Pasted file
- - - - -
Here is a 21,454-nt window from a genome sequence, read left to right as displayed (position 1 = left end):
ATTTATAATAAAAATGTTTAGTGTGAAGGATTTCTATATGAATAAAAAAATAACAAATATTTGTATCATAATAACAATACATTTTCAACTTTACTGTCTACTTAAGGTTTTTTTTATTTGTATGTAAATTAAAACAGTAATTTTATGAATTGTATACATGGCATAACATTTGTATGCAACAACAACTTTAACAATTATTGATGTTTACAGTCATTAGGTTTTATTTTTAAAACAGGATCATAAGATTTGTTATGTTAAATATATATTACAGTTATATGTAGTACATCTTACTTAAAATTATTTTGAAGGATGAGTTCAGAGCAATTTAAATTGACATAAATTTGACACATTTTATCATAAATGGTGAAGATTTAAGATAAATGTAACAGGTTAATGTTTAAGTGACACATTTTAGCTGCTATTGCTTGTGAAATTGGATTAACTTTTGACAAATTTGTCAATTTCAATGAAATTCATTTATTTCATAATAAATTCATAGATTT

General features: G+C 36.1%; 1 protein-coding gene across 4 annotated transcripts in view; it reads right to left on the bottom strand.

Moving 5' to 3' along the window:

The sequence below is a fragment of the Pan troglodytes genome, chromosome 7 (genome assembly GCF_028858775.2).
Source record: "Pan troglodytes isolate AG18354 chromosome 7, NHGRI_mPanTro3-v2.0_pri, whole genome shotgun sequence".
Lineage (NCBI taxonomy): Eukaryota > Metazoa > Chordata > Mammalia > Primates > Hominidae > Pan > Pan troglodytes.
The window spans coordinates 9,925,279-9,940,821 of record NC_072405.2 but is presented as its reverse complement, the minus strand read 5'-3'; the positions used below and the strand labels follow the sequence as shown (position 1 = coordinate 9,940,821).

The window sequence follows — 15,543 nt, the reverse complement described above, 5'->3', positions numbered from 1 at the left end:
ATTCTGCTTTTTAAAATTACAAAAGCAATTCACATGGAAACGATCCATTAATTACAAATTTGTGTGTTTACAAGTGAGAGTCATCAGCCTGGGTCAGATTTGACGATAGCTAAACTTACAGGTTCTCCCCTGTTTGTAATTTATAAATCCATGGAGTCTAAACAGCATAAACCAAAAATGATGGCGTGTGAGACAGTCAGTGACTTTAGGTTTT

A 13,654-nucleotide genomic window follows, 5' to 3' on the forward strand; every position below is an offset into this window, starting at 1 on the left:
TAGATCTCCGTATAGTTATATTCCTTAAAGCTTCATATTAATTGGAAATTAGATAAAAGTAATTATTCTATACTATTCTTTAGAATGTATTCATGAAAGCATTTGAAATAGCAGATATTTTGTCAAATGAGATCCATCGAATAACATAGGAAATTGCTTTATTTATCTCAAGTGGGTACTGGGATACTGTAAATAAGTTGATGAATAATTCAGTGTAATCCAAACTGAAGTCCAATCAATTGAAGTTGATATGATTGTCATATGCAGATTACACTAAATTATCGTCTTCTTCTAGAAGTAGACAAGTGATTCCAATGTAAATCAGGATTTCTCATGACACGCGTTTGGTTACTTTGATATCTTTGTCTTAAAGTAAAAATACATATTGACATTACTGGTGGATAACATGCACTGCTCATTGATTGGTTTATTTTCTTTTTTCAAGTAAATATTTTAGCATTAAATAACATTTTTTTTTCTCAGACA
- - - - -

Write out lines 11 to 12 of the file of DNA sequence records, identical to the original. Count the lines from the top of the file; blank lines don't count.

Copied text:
A 13,654-nucleotide genomic window follows, 5' to 3' on the forward strand; every position below is an offset into this window, starting at 1 on the left:
TAGATCTCCGTATAGTTATATTCCTTAAAGCTTCATATTAATTGGAAATTAGATAAAAGTAATTATTCTATACTATTCTTTAGAATGTATTCATGAAAGCATTTGAAATAGCAGATATTTTGTCAAATGAGATCCATCGAATAACATAGGAAATTGCTTTATTTATCTCAAGTGGGTACTGGGATACTGTAAATAAGTTGATGAATAATTCAGTGTAATCCAAACTGAAGTCCAATCAATTGAAGTTGATATGATTGTCATATGCAGATTACACTAAATTATCGTCTTCTTCTAGAAGTAGACAAGTGATTCCAATGTAAATCAGGATTTCTCATGACACGCGTTTGGTTACTTTGATATCTTTGTCTTAAAGTAAAAATACATATTGACATTACTGGTGGATAACATGCACTGCTCATTGATTGGTTTATTTTCTTTTTTCAAGTAAATATTTTAGCATTAAATAACATTTTTTTTTCTCAGACA